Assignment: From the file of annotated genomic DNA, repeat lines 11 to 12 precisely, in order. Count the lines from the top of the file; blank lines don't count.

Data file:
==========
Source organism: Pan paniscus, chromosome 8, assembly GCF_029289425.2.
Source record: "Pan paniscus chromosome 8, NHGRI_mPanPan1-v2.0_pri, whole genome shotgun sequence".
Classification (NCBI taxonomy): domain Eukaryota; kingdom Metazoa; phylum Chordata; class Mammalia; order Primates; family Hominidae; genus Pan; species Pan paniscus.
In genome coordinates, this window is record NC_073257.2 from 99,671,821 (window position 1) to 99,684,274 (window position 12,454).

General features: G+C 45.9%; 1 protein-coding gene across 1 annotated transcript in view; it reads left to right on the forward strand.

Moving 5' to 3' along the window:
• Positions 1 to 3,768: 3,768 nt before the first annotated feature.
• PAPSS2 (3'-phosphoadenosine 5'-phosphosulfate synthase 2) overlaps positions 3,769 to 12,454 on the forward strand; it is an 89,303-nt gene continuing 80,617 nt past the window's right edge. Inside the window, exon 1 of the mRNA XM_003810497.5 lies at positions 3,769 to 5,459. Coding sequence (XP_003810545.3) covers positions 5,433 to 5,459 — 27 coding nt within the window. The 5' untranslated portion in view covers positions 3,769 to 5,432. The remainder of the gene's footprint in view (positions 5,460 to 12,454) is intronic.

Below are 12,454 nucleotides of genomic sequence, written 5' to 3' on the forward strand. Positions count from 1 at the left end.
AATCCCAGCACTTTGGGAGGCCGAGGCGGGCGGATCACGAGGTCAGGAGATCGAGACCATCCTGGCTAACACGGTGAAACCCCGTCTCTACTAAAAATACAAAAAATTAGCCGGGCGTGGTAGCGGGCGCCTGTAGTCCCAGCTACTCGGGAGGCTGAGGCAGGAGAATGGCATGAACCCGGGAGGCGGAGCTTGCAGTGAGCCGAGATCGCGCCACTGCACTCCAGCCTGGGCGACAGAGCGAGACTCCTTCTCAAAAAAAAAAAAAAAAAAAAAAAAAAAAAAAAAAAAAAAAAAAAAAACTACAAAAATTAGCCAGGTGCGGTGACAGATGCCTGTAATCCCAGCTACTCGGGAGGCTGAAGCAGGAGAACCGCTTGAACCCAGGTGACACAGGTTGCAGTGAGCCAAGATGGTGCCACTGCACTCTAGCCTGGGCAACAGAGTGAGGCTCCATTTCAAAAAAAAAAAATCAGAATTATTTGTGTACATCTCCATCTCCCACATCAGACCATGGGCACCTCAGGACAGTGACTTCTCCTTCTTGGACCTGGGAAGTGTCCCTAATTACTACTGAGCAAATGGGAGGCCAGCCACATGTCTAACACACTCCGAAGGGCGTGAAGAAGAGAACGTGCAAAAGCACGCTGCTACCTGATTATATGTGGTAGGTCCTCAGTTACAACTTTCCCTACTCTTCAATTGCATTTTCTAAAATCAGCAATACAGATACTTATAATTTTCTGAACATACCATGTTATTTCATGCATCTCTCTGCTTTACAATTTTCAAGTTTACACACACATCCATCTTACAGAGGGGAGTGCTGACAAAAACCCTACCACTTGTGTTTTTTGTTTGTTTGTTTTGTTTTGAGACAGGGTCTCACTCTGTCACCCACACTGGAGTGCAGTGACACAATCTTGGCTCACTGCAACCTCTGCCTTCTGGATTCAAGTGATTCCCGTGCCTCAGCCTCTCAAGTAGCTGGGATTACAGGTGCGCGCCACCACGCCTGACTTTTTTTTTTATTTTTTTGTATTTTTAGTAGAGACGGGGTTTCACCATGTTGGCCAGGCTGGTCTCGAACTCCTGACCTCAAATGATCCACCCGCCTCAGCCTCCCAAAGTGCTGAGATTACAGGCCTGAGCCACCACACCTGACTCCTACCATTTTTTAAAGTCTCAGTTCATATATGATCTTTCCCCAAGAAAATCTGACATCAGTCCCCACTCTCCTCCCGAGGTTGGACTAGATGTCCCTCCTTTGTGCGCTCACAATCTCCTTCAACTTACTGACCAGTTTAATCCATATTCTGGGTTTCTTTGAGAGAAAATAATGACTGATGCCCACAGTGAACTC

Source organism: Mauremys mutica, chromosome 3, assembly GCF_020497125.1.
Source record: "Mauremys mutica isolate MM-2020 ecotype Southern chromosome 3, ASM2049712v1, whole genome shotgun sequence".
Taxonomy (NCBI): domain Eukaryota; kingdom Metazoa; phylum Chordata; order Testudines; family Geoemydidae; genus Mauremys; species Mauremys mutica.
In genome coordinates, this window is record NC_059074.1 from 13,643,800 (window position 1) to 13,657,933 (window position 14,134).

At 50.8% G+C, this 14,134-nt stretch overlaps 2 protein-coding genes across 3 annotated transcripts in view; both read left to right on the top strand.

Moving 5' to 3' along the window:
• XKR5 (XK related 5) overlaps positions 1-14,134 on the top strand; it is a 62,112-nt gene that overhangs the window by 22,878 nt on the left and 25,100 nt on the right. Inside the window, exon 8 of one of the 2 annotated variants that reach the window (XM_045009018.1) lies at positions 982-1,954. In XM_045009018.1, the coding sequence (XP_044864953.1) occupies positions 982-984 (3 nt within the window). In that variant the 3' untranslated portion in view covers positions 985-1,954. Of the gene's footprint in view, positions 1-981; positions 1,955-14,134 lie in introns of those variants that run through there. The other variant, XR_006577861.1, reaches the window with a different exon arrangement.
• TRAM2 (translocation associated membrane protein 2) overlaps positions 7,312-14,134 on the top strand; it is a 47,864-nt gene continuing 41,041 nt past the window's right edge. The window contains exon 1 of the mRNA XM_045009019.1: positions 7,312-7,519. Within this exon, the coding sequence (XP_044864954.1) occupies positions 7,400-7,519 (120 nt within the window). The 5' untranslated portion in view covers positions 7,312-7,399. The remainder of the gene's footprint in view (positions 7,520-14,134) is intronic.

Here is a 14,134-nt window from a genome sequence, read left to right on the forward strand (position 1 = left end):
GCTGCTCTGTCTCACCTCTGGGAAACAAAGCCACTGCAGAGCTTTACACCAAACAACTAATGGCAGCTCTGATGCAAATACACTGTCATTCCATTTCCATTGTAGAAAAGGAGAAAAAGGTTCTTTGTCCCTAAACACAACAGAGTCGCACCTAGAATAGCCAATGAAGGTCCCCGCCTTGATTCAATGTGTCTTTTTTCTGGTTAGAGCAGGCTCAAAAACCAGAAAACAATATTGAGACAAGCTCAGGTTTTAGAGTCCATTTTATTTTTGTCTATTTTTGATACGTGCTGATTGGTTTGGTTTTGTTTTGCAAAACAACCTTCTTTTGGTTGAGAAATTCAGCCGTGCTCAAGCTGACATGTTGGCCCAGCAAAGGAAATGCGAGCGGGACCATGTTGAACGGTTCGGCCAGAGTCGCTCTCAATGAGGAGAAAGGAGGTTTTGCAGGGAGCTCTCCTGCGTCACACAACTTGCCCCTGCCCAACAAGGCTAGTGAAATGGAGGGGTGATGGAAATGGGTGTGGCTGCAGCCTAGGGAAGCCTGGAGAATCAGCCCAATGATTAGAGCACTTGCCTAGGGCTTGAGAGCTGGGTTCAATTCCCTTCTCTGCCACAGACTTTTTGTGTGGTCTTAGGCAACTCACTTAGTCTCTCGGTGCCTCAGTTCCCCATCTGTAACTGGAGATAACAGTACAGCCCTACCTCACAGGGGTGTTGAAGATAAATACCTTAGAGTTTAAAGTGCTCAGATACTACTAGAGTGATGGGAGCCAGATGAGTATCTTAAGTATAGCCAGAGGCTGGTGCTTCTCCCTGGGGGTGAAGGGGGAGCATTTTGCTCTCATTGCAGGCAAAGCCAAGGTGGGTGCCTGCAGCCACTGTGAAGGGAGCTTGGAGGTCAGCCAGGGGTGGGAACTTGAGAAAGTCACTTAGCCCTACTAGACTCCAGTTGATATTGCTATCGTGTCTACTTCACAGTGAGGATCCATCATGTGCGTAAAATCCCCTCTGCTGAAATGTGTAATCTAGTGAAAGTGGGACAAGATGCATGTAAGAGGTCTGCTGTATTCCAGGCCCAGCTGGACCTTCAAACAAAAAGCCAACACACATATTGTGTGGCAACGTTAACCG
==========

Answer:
Source organism: Mauremys mutica, chromosome 3, assembly GCF_020497125.1.
Source record: "Mauremys mutica isolate MM-2020 ecotype Southern chromosome 3, ASM2049712v1, whole genome shotgun sequence".